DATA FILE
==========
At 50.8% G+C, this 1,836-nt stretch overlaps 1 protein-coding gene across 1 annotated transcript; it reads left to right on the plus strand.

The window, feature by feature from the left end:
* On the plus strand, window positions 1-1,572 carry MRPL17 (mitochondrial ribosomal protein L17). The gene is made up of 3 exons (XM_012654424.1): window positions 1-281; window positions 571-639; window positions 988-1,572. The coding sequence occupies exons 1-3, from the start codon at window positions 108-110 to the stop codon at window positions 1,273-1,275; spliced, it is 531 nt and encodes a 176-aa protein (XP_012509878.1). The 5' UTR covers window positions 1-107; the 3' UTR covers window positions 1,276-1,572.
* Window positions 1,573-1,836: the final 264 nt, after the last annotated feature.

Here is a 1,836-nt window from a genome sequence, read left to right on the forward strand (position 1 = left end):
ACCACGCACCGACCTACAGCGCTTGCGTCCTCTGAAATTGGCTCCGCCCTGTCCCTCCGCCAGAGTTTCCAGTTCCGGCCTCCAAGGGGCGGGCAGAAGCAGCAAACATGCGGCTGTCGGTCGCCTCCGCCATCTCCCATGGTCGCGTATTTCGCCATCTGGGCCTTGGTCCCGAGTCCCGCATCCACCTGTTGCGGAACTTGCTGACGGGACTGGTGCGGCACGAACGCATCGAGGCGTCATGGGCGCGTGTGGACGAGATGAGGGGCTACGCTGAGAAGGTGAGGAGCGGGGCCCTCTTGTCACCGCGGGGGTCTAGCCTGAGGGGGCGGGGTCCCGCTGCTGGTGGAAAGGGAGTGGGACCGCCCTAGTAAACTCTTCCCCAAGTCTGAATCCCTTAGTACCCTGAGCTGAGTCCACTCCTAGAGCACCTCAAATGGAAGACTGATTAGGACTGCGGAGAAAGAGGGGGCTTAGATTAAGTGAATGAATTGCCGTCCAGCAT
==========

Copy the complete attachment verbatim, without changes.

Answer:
At 50.8% G+C, this 1,836-nt stretch overlaps 1 protein-coding gene across 1 annotated transcript; it reads left to right on the plus strand.

The window, feature by feature from the left end:
* On the plus strand, window positions 1-1,572 carry MRPL17 (mitochondrial ribosomal protein L17). The gene is made up of 3 exons (XM_012654424.1): window positions 1-281; window positions 571-639; window positions 988-1,572. The coding sequence occupies exons 1-3, from the start codon at window positions 108-110 to the stop codon at window positions 1,273-1,275; spliced, it is 531 nt and encodes a 176-aa protein (XP_012509878.1). The 5' UTR covers window positions 1-107; the 3' UTR covers window positions 1,276-1,572.
* Window positions 1,573-1,836: the final 264 nt, after the last annotated feature.

Here is a 1,836-nt window from a genome sequence, read left to right on the forward strand (position 1 = left end):
ACCACGCACCGACCTACAGCGCTTGCGTCCTCTGAAATTGGCTCCGCCCTGTCCCTCCGCCAGAGTTTCCAGTTCCGGCCTCCAAGGGGCGGGCAGAAGCAGCAAACATGCGGCTGTCGGTCGCCTCCGCCATCTCCCATGGTCGCGTATTTCGCCATCTGGGCCTTGGTCCCGAGTCCCGCATCCACCTGTTGCGGAACTTGCTGACGGGACTGGTGCGGCACGAACGCATCGAGGCGTCATGGGCGCGTGTGGACGAGATGAGGGGCTACGCTGAGAAGGTGAGGAGCGGGGCCCTCTTGTCACCGCGGGGGTCTAGCCTGAGGGGGCGGGGTCCCGCTGCTGGTGGAAAGGGAGTGGGACCGCCCTAGTAAACTCTTCCCCAAGTCTGAATCCCTTAGTACCCTGAGCTGAGTCCACTCCTAGAGCACCTCAAATGGAAGACTGATTAGGACTGCGGAGAAAGAGGGGGCTTAGATTAAGTGAATGAATTGCCGTCCAGCAT